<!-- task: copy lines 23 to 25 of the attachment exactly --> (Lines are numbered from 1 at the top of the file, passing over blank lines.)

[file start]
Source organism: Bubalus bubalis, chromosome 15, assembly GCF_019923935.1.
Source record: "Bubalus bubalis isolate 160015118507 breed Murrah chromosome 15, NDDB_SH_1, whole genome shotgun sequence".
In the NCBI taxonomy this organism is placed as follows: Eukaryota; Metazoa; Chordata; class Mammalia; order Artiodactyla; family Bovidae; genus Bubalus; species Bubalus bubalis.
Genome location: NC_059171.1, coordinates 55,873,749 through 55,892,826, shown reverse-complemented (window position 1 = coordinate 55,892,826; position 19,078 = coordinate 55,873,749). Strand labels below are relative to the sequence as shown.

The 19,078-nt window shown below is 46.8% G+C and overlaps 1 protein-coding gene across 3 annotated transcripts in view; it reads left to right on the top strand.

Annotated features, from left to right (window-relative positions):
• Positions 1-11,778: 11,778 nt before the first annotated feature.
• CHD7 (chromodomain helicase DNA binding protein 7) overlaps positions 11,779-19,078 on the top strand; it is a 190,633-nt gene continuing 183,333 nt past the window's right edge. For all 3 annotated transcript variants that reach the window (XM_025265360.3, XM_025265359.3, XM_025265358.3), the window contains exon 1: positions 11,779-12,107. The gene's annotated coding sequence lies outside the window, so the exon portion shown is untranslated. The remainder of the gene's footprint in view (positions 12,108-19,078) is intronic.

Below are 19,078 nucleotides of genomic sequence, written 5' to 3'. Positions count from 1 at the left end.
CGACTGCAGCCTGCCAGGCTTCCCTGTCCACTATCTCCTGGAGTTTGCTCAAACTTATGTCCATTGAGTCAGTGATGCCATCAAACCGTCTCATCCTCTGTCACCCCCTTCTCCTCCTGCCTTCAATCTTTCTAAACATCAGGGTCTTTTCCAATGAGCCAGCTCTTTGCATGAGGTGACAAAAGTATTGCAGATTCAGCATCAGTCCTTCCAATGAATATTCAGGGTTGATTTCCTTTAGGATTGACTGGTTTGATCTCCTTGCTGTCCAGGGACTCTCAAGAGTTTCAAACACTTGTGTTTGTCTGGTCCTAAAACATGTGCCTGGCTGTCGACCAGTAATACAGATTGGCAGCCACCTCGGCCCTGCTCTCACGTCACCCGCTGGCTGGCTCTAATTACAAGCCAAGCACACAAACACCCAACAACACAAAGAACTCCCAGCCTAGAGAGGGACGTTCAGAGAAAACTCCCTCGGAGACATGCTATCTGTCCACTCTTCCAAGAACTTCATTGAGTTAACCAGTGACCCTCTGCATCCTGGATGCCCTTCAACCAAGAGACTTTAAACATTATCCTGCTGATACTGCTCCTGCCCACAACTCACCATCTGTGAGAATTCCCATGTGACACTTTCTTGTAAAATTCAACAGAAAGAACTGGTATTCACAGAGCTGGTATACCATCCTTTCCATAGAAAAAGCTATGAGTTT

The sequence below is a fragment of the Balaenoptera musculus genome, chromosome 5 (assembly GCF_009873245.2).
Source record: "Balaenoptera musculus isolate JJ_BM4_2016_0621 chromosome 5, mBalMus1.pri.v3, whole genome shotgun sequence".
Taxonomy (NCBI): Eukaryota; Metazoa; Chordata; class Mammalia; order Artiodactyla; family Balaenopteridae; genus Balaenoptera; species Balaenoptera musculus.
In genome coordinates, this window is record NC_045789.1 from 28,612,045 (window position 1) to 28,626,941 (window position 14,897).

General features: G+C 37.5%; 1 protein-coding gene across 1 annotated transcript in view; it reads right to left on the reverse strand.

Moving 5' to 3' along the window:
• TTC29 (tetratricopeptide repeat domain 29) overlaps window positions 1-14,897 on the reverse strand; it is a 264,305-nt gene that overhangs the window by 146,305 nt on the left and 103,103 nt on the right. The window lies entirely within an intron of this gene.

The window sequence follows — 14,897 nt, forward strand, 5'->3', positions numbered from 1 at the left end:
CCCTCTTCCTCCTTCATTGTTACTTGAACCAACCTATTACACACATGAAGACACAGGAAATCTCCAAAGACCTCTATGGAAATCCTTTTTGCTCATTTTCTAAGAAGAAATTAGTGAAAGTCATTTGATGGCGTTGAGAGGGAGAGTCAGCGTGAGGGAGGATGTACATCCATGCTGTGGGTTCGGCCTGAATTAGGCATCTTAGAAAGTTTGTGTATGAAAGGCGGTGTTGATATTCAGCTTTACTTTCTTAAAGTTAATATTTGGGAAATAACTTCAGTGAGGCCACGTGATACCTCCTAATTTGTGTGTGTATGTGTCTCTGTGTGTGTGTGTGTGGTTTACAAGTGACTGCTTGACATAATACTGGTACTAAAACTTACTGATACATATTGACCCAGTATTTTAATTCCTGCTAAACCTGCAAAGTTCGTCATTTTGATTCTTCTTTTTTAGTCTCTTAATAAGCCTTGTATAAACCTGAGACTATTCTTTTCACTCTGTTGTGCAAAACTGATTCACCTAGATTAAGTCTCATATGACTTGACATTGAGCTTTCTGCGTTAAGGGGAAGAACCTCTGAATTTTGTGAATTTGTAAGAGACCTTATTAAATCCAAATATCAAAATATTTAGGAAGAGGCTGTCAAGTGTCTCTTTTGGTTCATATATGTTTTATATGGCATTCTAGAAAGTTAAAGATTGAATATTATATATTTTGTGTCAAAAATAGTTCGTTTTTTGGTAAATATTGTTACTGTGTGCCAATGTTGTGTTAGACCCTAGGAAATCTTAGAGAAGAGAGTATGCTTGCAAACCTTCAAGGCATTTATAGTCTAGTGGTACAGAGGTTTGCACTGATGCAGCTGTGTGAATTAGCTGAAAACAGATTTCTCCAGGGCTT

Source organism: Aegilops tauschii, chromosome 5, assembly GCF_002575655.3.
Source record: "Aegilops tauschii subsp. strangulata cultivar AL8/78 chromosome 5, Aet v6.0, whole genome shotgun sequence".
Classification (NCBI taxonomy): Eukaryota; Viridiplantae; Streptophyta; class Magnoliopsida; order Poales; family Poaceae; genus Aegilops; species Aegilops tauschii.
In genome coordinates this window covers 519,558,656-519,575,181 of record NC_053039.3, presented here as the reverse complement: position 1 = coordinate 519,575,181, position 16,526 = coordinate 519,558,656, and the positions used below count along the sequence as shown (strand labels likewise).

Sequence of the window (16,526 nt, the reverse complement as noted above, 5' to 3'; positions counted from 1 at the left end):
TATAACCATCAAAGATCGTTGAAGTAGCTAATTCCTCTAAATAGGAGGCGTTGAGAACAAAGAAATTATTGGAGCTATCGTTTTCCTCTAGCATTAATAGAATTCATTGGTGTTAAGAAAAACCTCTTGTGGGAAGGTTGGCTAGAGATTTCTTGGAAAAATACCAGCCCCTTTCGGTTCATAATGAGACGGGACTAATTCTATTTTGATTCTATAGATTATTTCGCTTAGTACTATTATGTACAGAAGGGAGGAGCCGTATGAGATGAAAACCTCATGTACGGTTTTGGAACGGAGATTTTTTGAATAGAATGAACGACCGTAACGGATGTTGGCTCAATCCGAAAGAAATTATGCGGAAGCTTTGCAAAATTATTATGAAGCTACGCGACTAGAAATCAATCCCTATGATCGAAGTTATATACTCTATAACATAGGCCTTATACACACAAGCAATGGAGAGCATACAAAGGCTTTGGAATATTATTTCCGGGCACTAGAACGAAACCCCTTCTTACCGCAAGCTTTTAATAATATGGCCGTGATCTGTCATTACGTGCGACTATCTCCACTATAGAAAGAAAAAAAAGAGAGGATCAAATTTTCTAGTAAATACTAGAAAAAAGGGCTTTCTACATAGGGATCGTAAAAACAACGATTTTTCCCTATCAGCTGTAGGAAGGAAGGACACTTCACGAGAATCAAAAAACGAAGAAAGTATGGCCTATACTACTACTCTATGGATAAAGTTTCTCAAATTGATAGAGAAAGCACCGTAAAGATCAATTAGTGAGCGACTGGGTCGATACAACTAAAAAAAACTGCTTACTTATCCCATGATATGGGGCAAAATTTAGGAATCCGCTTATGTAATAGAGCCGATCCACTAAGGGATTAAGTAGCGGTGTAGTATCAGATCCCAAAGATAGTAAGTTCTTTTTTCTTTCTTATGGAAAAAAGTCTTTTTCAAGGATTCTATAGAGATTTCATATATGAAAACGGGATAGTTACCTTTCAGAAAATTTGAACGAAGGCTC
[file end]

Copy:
In genome coordinates this window covers 519,558,656-519,575,181 of record NC_053039.3, presented here as the reverse complement: position 1 = coordinate 519,575,181, position 16,526 = coordinate 519,558,656, and the positions used below count along the sequence as shown (strand labels likewise).

Sequence of the window (16,526 nt, the reverse complement as noted above, 5' to 3'; positions counted from 1 at the left end):
TATAACCATCAAAGATCGTTGAAGTAGCTAATTCCTCTAAATAGGAGGCGTTGAGAACAAAGAAATTATTGGAGCTATCGTTTTCCTCTAGCATTAATAGAATTCATTGGTGTTAAGAAAAACCTCTTGTGGGAAGGTTGGCTAGAGATTTCTTGGAAAAATACCAGCCCCTTTCGGTTCATAATGAGACGGGACTAATTCTATTTTGATTCTATAGATTATTTCGCTTAGTACTATTATGTACAGAAGGGAGGAGCCGTATGAGATGAAAACCTCATGTACGGTTTTGGAACGGAGATTTTTTGAATAGAATGAACGACCGTAACGGATGTTGGCTCAATCCGAAAGAAATTATGCGGAAGCTTTGCAAAATTATTATGAAGCTACGCGACTAGAAATCAATCCCTATGATCGAAGTTATATACTCTATAACATAGGCCTTATACACACAAGCAATGGAGAGCATACAAAGGCTTTGGAATATTATTTCCGGGCACTAGAACGAAACCCCTTCTTACCGCAAGCTTTTAATAATATGGCCGTGATCTGTCATTACGTGCGACTATCTCCACTATAGAAAGAAAAAAAAGAGAGGATCAAATTTTCTAGTAAATACTAGAAAAAAGGGCTTTCTACATAGGGATCGTAAAAACAACGATTTTTCCCTATCAGCTGTAGGAAGGAAGGACACTTCACGAGAATCAAAAAACGAAGAAAGTATGGCCTATACTACTACTCTATGGATAAAGTTTCTCAAATTGATAGAGAAAGCACCGTAAAGATCAATTAGTGAGCGACTGGGTCGATACAACTAAAAAAAACTGCTTACTTATCCCATGATATGGGGCAAAATTTAGGAATCCGCTTATGTAATAGAGCCGATCCACTAAGGGATTAAGTAGCGGTGTAGTATCAGATCCCAAAGATAGTAAGTTCTTTTTTCTTTCTTATGGAAAAAAGTCTTTTTCAAGGATTCTATAGAGATTTCATATATGAAAACGGGATAGTTACCTTTCAGAAAATTTGAACGAAGGCTC